It seems that most of the faithful Catholics attending Mass are not yet aware or have been made aware by their local parish priests and/or bishops about the practice of kneeling during the entire Eucharistic consecration of the Mass. I attended Mass today and only saw two ladies kneeling after the Holy, Holy, Holy (Sanctus) part up until the grand Amen or right before the Our Father. I myself have only very recently learned that this should be the proper way to do it and rightfully so because this is the part of the Mass when the Transfiguration happens and the Lord deserves utmost reverence no less. Please see letter below from CBCP for a full and detailed explanation.

On the QUESTION of Kneeling or Standing
After the Consecration Until After the GREAT AMEN
During the Eucharistic Celebration

March 19, 2016

Your Eminences and Excellencies,

During the January 2016 112th CBCP Plenary Assembly in Cebu, there was a discussion on the issue of standing or kneeling after the consecration until after the Amen. The discussion included a question on why we do not continue kneeling after the consecration until after the Amen. After a short discussion, the Permanent Council of the CBCP was tasked to look into this issue.

So, at the March 15, 2016 meeting of the CBCP Permanent Council one of the issues discussed was this issue on the posture of standing after the consecration and to keep standing or of kneeling after the Sanctus until after the Amen of the Eucharistic Prayer. This is the reason for this letter.

Before the 1990s, we can still recall that we had the established practice of kneeling after the Sanctus until after the Amen of the Eucharistic Prayer.

In the 1990s the practice of standing after the consecration was begun. This change in the established practice was based on the 1990 Guidelines for the Eucharist which were approved by the CBCP in January 1990. Number 3 of the 1990 Guidelines states: “The people should kneel from the Sanctus until the end of the Eucharistic Prayer…. If the acclamation after the consecration is sung, the people may stand for it and keep standing.” 

However, in reality the practice became always standing after the consecration until the Amen.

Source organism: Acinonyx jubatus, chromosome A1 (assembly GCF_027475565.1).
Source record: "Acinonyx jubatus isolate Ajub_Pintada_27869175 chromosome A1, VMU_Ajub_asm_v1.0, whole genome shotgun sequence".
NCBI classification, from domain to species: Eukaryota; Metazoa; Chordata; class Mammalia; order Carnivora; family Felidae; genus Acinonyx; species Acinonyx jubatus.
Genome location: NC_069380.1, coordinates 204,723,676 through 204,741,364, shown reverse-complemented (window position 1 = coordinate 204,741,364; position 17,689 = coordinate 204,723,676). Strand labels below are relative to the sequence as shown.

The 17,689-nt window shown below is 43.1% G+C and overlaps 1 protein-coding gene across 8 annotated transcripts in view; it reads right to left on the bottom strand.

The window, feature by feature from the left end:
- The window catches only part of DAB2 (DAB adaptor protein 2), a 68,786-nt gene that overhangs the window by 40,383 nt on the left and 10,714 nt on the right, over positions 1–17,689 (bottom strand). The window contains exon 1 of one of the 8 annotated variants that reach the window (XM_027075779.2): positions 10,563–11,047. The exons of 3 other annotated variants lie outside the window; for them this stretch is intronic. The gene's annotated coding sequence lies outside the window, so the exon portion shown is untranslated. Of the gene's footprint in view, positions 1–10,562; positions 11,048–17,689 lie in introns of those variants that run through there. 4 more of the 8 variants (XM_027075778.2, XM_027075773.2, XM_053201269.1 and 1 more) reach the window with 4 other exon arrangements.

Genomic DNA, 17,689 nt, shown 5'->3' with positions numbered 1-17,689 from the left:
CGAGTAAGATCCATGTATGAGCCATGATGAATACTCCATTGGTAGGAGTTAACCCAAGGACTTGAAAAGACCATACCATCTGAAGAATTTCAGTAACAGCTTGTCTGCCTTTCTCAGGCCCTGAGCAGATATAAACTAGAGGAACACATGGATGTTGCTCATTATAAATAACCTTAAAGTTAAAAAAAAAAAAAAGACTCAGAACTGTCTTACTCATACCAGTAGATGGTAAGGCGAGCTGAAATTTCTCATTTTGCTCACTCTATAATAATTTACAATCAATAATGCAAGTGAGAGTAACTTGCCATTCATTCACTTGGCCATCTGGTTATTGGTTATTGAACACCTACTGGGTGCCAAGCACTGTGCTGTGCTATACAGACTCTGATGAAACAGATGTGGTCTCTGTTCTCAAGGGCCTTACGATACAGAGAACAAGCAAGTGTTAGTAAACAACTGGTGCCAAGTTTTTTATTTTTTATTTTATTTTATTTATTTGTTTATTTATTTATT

In January 2003 at the 86th CBCP Plenary Assembly, one of the proposals that the CBCP approved to include among the Philippine Adaptations to the General Instructions of the Roman Missal 2002 was: “Proposed Philippine Adaptation: ‘In the Philippines, the people kneel after the Sanctus, rise for the memorial acclamation, and kneel after the Lamb of God.’”

In both instances, the 1990 Guidelines for the Eucharist and the proposed Philippine Adaptations to the General Instructions of the Roman Missal 2002, no recognition was ever received from Rome.

Specifically for the Philippine Adaptations to the General Instructions of the Roman Missal 2002 that were submitted to Rome, no answer was ever received. Archbishop Romulo Valles, during an ad limina visit in September 2003, made a follow up at the office of the Congregation for Divine Worship and the Discipline of the Sacraments on the status the Philippine proposed adaptations. After that, until up to now we have not received a formal written reply.

In February 2016, Bishop Julius Tonel, Chairman of the Episcopal Commission on Liturgy, made a query with the Secretary of the Congregation for Divine Worship and the Discipline of the Sacraments about this specific proposed adaptation. In reply to his query, it was confirmed that a formal reply or recognition had never been given.

With the above information, we sought the advice of some of our bishops knowledgeable in the Code of Canon Law. They have responded that no answer or silence from Rome means that the recognition has not been given. Without the recognition the CBCP does not have the authority to make or implement any such adaptation. This being the case, we have to revert to the established practice before the request.

Based on the above documented information, the Permanent Council came to the decision that we must ABANDON the practice of standing after the consecration until the Amen as we do not have the authority to make such an adaptation nor do we have the authority to implement it. We must go back to the previously established practice of kneeling after the Sanctus until after the Amen of the Eucharistic Prayer.

To go back to our established practice is very much in keeping with our current General Instructions of the Roman Missal, approved by the CBCP and given the needed recognition from Rome, published in the Philippine Edition of the Roman Missal of 2011. Number 43 states: “Where it is the practice for the people to remain kneeling after the Sanctus until the end of the Eucharistic Prayer …, it is laudable for this practice to be retained.”

Another way of saying this is that we go back our established practice where the people kneel beginning after the Sanctus and remain kneeling until after the Amen of the Eucharistic Prayer knowing that this is in harmony with the present GIRM.

You are kindly requested to inform our clergy and Catholic faithful about this re-statement of position and lead them, through liturgical catechesis, to deepen our reverence for the Most Blessed Sacrament. The spirit of the law is to observe greater reverence for the Real Presence.

We remind you of some lines contained in our Pastoral Exhortation to Open the 2016 Year of the Eucharist and the Family:

Kneeling is part of our Christian culture. We cannot abandon or set aside the culture of kneeling in favor of the culture that says as freemen we must face God on our feet. Bending the knee before the tabernacle in genuflection, kneeling down at the celebration of the Eucharist, kneeling down to adore the exposed Blessed Sacrament— these are little but sublime acts of adoration that we must preserve and protect.

Sincerely yours,